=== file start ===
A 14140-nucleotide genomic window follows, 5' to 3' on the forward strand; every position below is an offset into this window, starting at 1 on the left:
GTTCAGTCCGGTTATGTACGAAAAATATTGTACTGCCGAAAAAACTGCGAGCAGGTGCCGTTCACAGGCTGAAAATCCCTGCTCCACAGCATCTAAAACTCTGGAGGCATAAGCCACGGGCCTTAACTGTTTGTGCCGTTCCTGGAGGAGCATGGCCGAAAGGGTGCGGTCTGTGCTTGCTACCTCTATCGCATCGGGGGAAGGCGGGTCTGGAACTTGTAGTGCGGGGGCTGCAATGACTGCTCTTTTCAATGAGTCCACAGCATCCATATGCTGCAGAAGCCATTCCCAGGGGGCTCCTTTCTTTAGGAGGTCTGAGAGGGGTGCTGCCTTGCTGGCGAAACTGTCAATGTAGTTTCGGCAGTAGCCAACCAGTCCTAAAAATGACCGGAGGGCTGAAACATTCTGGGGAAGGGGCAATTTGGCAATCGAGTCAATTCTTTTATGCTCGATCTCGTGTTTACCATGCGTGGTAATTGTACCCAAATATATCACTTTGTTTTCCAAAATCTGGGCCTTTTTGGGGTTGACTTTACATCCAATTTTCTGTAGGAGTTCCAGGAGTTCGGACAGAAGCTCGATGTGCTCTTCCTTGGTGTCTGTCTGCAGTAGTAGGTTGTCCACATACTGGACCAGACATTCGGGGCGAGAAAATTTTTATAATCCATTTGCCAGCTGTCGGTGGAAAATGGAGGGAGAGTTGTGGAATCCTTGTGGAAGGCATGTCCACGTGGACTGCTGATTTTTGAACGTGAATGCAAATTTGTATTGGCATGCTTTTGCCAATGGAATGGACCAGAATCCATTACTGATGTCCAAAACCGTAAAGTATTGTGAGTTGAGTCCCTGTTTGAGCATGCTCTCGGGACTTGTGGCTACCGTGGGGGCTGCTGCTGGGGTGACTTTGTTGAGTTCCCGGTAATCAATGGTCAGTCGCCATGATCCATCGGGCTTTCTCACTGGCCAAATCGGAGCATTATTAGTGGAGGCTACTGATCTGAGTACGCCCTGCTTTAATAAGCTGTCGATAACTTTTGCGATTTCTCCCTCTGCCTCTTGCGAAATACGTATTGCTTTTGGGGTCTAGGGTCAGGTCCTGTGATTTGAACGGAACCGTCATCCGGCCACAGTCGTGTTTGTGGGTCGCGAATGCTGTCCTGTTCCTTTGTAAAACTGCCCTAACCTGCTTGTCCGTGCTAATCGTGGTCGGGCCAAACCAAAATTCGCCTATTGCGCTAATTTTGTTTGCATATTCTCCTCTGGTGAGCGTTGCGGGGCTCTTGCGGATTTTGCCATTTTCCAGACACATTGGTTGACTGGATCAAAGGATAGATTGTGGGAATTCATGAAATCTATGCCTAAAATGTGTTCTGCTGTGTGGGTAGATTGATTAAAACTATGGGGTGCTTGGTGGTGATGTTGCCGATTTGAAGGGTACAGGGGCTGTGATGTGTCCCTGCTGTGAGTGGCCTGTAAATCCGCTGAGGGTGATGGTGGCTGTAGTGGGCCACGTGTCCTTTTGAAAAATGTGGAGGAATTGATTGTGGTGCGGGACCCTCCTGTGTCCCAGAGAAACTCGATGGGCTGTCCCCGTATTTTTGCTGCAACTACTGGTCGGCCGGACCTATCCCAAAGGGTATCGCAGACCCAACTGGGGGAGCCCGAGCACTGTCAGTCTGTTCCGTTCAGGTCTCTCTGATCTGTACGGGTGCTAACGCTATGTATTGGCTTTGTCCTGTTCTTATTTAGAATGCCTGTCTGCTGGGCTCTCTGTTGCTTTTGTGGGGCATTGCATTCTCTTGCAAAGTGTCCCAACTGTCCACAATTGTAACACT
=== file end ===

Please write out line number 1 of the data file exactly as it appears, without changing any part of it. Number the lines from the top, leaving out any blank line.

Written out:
A 14140-nucleotide genomic window follows, 5' to 3' on the forward strand; every position below is an offset into this window, starting at 1 on the left: